Amplifiers go RF

Amplifiers go RFThere are two solid-state options for output transistors in RF power amplifiers, LDMOS and bipolar. EW asked Ericsson which is best for what? Bengt Ahl and Stig Jonsson responded.
There is no easy answer to the LDMOS vs bipolar debate. For some applications, LDMOS is best, for others, bipolar is preferable. Yet for LDMOS, there is still great scope for further development and improvement, so it may well be that in the future LDMOS wins the race.
Stig Jonsson, an application engineer with Ericsson Microelectronics’ RF Power Products, set the questions and Bengt Ahl, an RF power design expert at Ericsson Radio Access provided the answers. Stig Jonsson +468 404 6004
Q Many people are saying that LDMOS technology offers so many performance advantages over bipolar that all new RF power amplifier designs will soon be LDMOS. Is this true?
A Definitely not. In the case of a very broadband RF power amplifier, say from 100MHz to 1GHz, LDMOS would be the choice. Also, LDMOS is excellent for cellular base station power amplifiers that require an extremely linear performance, such as IS-95 CDMA, W-CDMA and Multi Carrier. However, for high power applications at frequencies around 2GHz, bipolars exhibit better efficiency and are easier to match, so these would provide a better solution.
Q It is said that LDMOS is more linear than bipolar, in terms of both frequency range and power output. Is this so?
A At frequencies below 1GHz, yes. LDMOS is a better choice at all frequencies in terms of class AB power dynamic linearity. However, above 1GHz the capacitance in an LDMOS device has to be taken into account, making the design of a high power RF amplifier much harder. Furthermore, if an LDMOS transistor is to be pushed close to saturation levels, the linearity gets worse, and so a bipolar device would be preferable.
Q LDMOS technology makes it easier to build hybrid amplifiers. Will the use of these functional blocks in cellular base stations increase or decrease in the future?
A Flexibility and price are on the negative side for these modules at the moment. Each is dedicated to one application only and the integration level is too low for a real cost reduction. With LDMOS technology, high impedance hybrid transistors (HITs) offer a level of integration that should be easy to standardise for circuit design. In a similar way, LDMOS technology can also be used for multistage monolithic designs.  
 
Q An interesting point is the design of the bias supply circuit for both types of transistor. Are there any fundamental differences between LDMOS and bipolar in the design of this circuit?
A  Yes, for bipolar transistors the bias supply circuit needs to have a very low impedance, which often creates problems for the designer due to resonance. But in the case of LDMOS, the bias circuit can have a much higher impedance, thereby considerably reducing the risk. The component count for an LDMOS bias circuit is often much less, saving on board space and cost.
Q On the subject of costs, there is a common belief that the packages used for LDMOS should cost less than those for bipolar, because an LDMOS die needs no isolation to the case. Is this true, and what do you think about the cost relation in the future?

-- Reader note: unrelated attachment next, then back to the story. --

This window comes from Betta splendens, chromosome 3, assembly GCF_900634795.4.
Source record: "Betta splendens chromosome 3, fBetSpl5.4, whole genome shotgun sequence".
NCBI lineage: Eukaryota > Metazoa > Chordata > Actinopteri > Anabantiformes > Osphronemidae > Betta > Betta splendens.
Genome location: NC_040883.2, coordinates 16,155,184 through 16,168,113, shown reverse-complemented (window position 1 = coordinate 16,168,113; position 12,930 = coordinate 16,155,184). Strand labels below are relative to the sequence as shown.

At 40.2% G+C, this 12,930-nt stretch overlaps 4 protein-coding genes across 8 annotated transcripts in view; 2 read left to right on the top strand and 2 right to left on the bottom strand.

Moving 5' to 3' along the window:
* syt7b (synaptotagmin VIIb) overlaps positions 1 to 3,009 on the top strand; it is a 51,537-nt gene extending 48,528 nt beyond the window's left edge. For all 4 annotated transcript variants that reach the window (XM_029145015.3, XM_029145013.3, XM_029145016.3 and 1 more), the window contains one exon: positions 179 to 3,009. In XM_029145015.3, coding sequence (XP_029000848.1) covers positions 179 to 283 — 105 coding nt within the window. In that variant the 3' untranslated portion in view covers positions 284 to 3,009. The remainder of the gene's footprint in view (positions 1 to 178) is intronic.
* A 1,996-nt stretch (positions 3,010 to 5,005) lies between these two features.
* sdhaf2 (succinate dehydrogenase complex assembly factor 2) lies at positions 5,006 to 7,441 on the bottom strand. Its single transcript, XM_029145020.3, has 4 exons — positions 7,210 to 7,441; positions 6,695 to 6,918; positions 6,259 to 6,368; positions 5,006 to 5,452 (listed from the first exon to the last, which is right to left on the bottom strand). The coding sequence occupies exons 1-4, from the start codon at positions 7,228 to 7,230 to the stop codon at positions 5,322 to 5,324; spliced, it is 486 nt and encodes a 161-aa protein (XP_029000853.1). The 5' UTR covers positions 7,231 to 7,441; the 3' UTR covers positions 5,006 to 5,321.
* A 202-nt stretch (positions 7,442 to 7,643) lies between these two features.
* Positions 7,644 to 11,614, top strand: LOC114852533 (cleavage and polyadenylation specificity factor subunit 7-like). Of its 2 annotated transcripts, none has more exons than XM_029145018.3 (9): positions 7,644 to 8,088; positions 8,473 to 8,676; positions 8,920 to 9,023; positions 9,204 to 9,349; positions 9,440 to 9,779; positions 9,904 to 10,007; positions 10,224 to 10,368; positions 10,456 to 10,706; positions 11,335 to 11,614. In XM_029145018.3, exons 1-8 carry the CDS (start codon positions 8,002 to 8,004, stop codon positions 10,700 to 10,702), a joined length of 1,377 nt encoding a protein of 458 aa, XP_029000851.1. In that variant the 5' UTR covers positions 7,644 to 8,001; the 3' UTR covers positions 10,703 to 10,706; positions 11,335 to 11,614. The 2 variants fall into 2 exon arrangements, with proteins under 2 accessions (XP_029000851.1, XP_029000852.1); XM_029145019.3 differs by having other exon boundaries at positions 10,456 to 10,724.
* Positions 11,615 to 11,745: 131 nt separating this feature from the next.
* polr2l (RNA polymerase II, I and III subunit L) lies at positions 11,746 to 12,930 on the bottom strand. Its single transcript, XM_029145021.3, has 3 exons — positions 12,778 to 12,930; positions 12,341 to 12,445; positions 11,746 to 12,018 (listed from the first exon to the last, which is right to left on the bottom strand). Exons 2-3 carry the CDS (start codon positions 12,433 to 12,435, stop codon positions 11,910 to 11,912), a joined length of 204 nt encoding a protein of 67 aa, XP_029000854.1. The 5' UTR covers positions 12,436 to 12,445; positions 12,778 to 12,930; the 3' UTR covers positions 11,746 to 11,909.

A Today the package price is approximately the same – in fact LDMOS packages can be slightly more expensive. However, the fact that no isolation between die and flange is needed opens up the possibility to design new packages for LDMOS which should work out to be less expensive than bipolar junction transistors.
Q RF designers have discussed future cellular systems that will operate at frequencies as high as 3GHz. What technology do you think will be used for these power amplifiers?
A At these frequencies, ‘improved’ bipolar devices such as silicon-germanium types might be the choice. Today, GaAs FETs are used but they are negative on the component cost side. Improved LDMOS is very interesting but there is a long way to go before it will work at 3GHz. Another exciting technology is silicon carbide. It works well in high power applications at 3GHz and above, but manufacturing is difficult.
Q How does the ruggedness of an LDMOS amplifier compare with a bipolar one?
A Because of its temperature characteristics, LDMOS exhibits self-regulation when its output power is increased above a rated level, and so is generally more rugged against load mismatch. Similarly, it also offers greater ruggedness against input overdrive. However, prior to mounting, the device ruggedness of LDMOS is inferior to bipolar due its sensitivity to ESD (electrostatic discharge). As a result, the manufacturing production line has to take account of this.
Q Comparing data sheets, it would appear that LDMOS offers a higher drain efficiency than bipolar. How would the overall efficiency for a 60W GSM base station compare?
A At frequencies below 1GHz, LDMOS offers a higher efficiency because of its higher gain. However, above 1GHz, bipolar is catching up. It is worth noting that transistors are normally compared at the 1dB compression point. But if you compare transistors with the same saturated power you will find that LDMOS compresses earlier.


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